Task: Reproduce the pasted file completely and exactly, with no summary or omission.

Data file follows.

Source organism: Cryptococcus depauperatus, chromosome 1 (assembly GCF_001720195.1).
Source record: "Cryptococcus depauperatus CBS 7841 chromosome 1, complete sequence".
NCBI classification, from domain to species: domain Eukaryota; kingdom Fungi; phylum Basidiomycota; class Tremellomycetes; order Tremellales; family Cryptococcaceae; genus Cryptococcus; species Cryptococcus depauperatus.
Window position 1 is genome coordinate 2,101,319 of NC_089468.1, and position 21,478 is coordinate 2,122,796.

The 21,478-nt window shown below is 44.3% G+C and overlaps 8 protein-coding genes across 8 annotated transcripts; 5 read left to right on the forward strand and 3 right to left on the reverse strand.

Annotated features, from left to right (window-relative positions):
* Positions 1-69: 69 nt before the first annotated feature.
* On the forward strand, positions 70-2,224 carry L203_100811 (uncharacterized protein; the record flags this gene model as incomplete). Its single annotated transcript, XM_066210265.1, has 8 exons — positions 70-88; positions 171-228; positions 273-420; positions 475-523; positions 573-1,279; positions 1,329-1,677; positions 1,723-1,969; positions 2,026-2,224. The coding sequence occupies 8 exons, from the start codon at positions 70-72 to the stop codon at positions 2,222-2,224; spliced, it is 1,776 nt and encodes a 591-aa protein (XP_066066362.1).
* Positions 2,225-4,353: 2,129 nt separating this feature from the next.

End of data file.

Source organism: Cryptococcus depauperatus, chromosome 1 (assembly GCF_001720195.1).
Source record: "Cryptococcus depauperatus CBS 7841 chromosome 1, complete sequence".
NCBI classification, from domain to species: domain Eukaryota; kingdom Fungi; phylum Basidiomycota; class Tremellomycetes; order Tremellales; family Cryptococcaceae; genus Cryptococcus; species Cryptococcus depauperatus.
Window position 1 is genome coordinate 2,101,319 of NC_089468.1, and position 21,478 is coordinate 2,122,796.

The 21,478-nt window shown below is 44.3% G+C and overlaps 8 protein-coding genes across 8 annotated transcripts; 5 read left to right on the forward strand and 3 right to left on the reverse strand.

Annotated features, from left to right (window-relative positions):
* Positions 1-69: 69 nt before the first annotated feature.
* On the forward strand, positions 70-2,224 carry L203_100811 (uncharacterized protein; the record flags this gene model as incomplete). Its single annotated transcript, XM_066210265.1, has 8 exons — positions 70-88; positions 171-228; positions 273-420; positions 475-523; positions 573-1,279; positions 1,329-1,677; positions 1,723-1,969; positions 2,026-2,224. The coding sequence occupies 8 exons, from the start codon at positions 70-72 to the stop codon at positions 2,222-2,224; spliced, it is 1,776 nt and encodes a 591-aa protein (XP_066066362.1).
* Positions 2,225-4,353: 2,129 nt separating this feature from the next.